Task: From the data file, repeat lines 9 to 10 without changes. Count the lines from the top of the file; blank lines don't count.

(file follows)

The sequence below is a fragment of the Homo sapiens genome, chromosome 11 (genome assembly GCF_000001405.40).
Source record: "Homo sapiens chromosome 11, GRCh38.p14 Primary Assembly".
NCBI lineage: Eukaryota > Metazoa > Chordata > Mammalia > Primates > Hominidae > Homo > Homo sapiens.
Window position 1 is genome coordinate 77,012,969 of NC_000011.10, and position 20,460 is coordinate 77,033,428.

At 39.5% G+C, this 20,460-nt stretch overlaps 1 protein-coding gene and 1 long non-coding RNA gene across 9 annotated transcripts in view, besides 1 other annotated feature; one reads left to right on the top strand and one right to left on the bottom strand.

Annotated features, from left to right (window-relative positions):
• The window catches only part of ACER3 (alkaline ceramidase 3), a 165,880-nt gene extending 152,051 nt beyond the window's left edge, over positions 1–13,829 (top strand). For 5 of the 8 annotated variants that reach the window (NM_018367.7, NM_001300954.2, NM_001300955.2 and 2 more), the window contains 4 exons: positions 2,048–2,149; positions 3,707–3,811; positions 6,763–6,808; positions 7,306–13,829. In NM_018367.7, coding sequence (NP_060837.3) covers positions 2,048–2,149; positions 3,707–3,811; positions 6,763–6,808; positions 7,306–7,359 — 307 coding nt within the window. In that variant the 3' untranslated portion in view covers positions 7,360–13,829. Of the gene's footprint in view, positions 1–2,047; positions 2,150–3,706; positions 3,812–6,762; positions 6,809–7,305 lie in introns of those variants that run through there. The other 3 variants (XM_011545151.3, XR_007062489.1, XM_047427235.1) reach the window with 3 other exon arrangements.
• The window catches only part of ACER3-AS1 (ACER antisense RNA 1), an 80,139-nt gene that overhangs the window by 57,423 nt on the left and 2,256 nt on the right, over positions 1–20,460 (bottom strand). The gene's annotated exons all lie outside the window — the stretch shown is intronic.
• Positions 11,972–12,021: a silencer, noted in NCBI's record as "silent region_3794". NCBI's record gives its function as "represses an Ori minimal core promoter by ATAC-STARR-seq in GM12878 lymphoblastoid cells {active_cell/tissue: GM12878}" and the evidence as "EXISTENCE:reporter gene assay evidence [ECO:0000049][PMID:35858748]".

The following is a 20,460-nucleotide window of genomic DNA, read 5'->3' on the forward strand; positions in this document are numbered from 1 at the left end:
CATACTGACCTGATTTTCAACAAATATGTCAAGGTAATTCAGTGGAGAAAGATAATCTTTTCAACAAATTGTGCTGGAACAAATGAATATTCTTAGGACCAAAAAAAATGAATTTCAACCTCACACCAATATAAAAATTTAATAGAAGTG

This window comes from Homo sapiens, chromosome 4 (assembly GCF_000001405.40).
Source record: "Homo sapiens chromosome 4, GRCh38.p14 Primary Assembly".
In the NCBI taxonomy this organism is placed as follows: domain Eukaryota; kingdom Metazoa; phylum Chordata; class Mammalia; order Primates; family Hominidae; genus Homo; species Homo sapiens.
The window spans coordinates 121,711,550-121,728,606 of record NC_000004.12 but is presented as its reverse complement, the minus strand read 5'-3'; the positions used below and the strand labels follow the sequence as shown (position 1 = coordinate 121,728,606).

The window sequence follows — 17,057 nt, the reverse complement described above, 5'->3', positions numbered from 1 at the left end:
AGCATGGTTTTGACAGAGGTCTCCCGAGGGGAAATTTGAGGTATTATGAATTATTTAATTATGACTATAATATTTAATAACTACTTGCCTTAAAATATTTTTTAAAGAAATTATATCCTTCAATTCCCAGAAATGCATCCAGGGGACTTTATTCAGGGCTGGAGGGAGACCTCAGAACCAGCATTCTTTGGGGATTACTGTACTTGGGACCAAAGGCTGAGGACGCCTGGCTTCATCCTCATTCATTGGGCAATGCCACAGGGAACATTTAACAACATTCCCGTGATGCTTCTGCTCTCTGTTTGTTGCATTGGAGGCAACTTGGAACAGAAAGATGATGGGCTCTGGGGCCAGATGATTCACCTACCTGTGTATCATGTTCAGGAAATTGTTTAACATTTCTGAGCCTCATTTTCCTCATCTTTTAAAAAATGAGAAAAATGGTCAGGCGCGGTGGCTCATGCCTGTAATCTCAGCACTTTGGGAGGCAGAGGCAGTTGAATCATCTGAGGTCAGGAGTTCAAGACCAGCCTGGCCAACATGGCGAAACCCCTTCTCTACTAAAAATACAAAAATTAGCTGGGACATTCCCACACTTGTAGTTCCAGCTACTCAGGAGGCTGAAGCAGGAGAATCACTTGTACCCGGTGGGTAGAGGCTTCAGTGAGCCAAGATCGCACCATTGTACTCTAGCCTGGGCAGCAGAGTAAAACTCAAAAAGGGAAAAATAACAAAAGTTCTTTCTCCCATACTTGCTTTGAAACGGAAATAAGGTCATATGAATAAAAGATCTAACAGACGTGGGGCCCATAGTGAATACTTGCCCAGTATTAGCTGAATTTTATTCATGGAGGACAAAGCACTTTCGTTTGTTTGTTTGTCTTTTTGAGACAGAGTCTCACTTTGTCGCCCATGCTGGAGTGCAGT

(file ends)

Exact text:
• Positions 11,972–12,021: a silencer, noted in NCBI's record as "silent region_3794". NCBI's record gives its function as "represses an Ori minimal core promoter by ATAC-STARR-seq in GM12878 lymphoblastoid cells {active_cell/tissue: GM12878}" and the evidence as "EXISTENCE:reporter gene assay evidence [ECO:0000049][PMID:35858748]".

The following is a 20,460-nucleotide window of genomic DNA, read 5'->3' on the forward strand; positions in this document are numbered from 1 at the left end: